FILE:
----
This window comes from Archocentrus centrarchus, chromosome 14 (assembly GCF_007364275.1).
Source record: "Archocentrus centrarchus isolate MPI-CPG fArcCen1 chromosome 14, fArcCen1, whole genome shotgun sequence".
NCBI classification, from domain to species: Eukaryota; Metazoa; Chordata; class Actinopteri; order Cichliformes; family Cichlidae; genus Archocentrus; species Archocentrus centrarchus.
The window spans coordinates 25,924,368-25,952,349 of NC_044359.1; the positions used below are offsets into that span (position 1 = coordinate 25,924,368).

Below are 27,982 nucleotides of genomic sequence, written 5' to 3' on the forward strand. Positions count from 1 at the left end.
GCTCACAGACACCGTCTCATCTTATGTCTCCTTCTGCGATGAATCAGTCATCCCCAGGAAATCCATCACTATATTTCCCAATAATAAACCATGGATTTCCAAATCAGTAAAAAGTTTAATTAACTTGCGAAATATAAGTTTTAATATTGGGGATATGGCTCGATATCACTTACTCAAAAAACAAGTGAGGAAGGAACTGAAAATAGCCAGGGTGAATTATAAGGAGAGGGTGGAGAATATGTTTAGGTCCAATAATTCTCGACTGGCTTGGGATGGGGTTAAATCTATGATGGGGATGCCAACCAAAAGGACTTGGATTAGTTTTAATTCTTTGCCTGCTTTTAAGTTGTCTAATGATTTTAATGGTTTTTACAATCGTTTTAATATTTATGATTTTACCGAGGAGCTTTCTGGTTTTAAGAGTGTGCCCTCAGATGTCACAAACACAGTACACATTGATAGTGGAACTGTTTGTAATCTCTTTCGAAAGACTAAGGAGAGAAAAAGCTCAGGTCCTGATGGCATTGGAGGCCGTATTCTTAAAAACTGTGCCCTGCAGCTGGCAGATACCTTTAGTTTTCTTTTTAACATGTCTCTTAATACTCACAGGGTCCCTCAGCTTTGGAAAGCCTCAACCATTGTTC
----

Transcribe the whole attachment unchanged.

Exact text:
This window comes from Archocentrus centrarchus, chromosome 14 (assembly GCF_007364275.1).
Source record: "Archocentrus centrarchus isolate MPI-CPG fArcCen1 chromosome 14, fArcCen1, whole genome shotgun sequence".
NCBI classification, from domain to species: Eukaryota; Metazoa; Chordata; class Actinopteri; order Cichliformes; family Cichlidae; genus Archocentrus; species Archocentrus centrarchus.
The window spans coordinates 25,924,368-25,952,349 of NC_044359.1; the positions used below are offsets into that span (position 1 = coordinate 25,924,368).

Below are 27,982 nucleotides of genomic sequence, written 5' to 3' on the forward strand. Positions count from 1 at the left end.
GCTCACAGACACCGTCTCATCTTATGTCTCCTTCTGCGATGAATCAGTCATCCCCAGGAAATCCATCACTATATTTCCCAATAATAAACCATGGATTTCCAAATCAGTAAAAAGTTTAATTAACTTGCGAAATATAAGTTTTAATATTGGGGATATGGCTCGATATCACTTACTCAAAAAACAAGTGAGGAAGGAACTGAAAATAGCCAGGGTGAATTATAAGGAGAGGGTGGAGAATATGTTTAGGTCCAATAATTCTCGACTGGCTTGGGATGGGGTTAAATCTATGATGGGGATGCCAACCAAAAGGACTTGGATTAGTTTTAATTCTTTGCCTGCTTTTAAGTTGTCTAATGATTTTAATGGTTTTTACAATCGTTTTAATATTTATGATTTTACCGAGGAGCTTTCTGGTTTTAAGAGTGTGCCCTCAGATGTCACAAACACAGTACACATTGATAGTGGAACTGTTTGTAATCTCTTTCGAAAGACTAAGGAGAGAAAAAGCTCAGGTCCTGATGGCATTGGAGGCCGTATTCTTAAAAACTGTGCCCTGCAGCTGGCAGATACCTTTAGTTTTCTTTTTAACATGTCTCTTAATACTCACAGGGTCCCTCAGCTTTGGAAAGCCTCAACCATTGTTC